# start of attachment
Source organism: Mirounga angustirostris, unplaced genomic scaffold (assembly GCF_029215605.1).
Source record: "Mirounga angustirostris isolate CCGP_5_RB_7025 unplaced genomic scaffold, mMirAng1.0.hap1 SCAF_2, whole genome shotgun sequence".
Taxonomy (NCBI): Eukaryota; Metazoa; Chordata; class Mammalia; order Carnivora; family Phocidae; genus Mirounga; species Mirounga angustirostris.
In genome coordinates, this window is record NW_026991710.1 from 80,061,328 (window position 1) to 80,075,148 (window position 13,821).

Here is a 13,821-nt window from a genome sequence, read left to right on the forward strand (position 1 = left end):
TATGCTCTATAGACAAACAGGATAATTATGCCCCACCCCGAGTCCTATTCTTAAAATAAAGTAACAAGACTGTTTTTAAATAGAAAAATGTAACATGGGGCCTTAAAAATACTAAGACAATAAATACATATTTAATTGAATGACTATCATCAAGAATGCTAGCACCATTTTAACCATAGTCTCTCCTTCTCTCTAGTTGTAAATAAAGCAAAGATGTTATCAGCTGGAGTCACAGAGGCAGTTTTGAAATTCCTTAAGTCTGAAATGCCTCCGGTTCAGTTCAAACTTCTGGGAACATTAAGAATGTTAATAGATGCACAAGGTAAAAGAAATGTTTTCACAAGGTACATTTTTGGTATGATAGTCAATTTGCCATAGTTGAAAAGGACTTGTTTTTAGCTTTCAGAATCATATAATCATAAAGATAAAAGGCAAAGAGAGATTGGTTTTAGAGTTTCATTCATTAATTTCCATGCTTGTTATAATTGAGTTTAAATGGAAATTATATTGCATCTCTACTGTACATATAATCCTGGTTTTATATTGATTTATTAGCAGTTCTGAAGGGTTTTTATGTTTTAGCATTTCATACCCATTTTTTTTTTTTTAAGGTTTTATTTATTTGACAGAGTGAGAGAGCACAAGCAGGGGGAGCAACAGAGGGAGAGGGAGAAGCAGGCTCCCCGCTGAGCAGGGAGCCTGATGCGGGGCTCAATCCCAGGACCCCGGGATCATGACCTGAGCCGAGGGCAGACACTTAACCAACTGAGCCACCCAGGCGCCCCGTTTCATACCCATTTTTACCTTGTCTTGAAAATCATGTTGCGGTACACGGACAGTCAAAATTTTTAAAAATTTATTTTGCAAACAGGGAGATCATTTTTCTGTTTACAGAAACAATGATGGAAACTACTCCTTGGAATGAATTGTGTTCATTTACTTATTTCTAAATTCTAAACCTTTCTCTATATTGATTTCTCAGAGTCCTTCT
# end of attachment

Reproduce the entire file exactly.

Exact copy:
Source organism: Mirounga angustirostris, unplaced genomic scaffold (assembly GCF_029215605.1).
Source record: "Mirounga angustirostris isolate CCGP_5_RB_7025 unplaced genomic scaffold, mMirAng1.0.hap1 SCAF_2, whole genome shotgun sequence".
Taxonomy (NCBI): Eukaryota; Metazoa; Chordata; class Mammalia; order Carnivora; family Phocidae; genus Mirounga; species Mirounga angustirostris.
In genome coordinates, this window is record NW_026991710.1 from 80,061,328 (window position 1) to 80,075,148 (window position 13,821).

Here is a 13,821-nt window from a genome sequence, read left to right on the forward strand (position 1 = left end):
TATGCTCTATAGACAAACAGGATAATTATGCCCCACCCCGAGTCCTATTCTTAAAATAAAGTAACAAGACTGTTTTTAAATAGAAAAATGTAACATGGGGCCTTAAAAATACTAAGACAATAAATACATATTTAATTGAATGACTATCATCAAGAATGCTAGCACCATTTTAACCATAGTCTCTCCTTCTCTCTAGTTGTAAATAAAGCAAAGATGTTATCAGCTGGAGTCACAGAGGCAGTTTTGAAATTCCTTAAGTCTGAAATGCCTCCGGTTCAGTTCAAACTTCTGGGAACATTAAGAATGTTAATAGATGCACAAGGTAAAAGAAATGTTTTCACAAGGTACATTTTTGGTATGATAGTCAATTTGCCATAGTTGAAAAGGACTTGTTTTTAGCTTTCAGAATCATATAATCATAAAGATAAAAGGCAAAGAGAGATTGGTTTTAGAGTTTCATTCATTAATTTCCATGCTTGTTATAATTGAGTTTAAATGGAAATTATATTGCATCTCTACTGTACATATAATCCTGGTTTTATATTGATTTATTAGCAGTTCTGAAGGGTTTTTATGTTTTAGCATTTCATACCCATTTTTTTTTTTTTAAGGTTTTATTTATTTGACAGAGTGAGAGAGCACAAGCAGGGGGAGCAACAGAGGGAGAGGGAGAAGCAGGCTCCCCGCTGAGCAGGGAGCCTGATGCGGGGCTCAATCCCAGGACCCCGGGATCATGACCTGAGCCGAGGGCAGACACTTAACCAACTGAGCCACCCAGGCGCCCCGTTTCATACCCATTTTTACCTTGTCTTGAAAATCATGTTGCGGTACACGGACAGTCAAAATTTTTAAAAATTTATTTTGCAAACAGGGAGATCATTTTTCTGTTTACAGAAACAATGATGGAAACTACTCCTTGGAATGAATTGTGTTCATTTACTTATTTCTAAATTCTAAACCTTTCTCTATATTGATTTCTCAGAGTCCTTCT